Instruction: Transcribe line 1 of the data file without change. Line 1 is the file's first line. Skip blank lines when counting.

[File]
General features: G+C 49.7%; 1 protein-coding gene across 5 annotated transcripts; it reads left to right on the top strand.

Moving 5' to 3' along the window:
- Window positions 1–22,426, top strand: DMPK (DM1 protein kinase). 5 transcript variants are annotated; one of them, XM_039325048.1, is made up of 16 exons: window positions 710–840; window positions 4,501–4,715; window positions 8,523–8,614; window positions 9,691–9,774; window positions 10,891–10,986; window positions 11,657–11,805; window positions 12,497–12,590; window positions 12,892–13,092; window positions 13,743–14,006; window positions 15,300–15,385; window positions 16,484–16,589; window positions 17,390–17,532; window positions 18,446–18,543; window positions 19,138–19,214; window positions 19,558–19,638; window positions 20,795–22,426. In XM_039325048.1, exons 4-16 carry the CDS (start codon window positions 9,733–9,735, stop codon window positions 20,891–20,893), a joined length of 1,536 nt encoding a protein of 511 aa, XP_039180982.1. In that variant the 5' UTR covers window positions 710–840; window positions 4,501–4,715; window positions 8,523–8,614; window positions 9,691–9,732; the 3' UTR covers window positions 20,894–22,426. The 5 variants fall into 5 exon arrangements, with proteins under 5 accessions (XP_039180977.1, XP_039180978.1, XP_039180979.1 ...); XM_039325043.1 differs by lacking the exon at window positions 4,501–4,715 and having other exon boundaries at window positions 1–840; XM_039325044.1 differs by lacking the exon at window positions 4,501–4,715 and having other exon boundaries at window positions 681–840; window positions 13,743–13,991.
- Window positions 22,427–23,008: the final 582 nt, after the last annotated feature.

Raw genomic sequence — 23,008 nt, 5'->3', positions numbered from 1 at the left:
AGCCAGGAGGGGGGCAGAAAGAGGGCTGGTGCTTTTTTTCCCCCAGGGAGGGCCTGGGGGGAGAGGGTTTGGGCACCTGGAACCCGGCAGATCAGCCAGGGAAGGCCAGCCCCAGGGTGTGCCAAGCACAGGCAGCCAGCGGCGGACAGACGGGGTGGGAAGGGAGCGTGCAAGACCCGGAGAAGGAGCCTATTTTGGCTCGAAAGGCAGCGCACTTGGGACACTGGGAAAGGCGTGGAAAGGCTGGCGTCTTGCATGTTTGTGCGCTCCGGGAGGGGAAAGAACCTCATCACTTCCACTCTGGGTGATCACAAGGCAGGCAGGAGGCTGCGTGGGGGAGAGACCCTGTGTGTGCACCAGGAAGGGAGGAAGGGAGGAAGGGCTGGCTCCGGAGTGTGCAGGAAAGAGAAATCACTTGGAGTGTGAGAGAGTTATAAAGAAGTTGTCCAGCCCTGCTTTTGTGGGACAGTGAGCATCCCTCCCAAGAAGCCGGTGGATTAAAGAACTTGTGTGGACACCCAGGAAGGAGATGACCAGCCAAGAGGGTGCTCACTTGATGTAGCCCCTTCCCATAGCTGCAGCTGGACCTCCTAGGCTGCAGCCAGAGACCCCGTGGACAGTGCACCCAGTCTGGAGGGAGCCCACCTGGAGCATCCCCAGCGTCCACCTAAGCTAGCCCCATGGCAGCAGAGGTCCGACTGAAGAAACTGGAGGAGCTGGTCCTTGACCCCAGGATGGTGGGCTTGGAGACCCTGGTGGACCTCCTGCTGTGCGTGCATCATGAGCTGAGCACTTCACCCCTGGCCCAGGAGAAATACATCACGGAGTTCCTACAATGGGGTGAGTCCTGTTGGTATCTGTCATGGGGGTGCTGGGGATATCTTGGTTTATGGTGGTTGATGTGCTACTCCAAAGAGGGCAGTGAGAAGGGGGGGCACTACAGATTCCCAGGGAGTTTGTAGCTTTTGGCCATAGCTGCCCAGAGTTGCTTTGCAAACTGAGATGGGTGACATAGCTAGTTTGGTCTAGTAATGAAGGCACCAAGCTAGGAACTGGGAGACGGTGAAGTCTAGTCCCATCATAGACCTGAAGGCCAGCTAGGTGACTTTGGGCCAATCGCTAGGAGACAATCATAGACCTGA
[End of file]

General features: G+C 49.7%; 1 protein-coding gene across 5 annotated transcripts; it reads left to right on the top strand.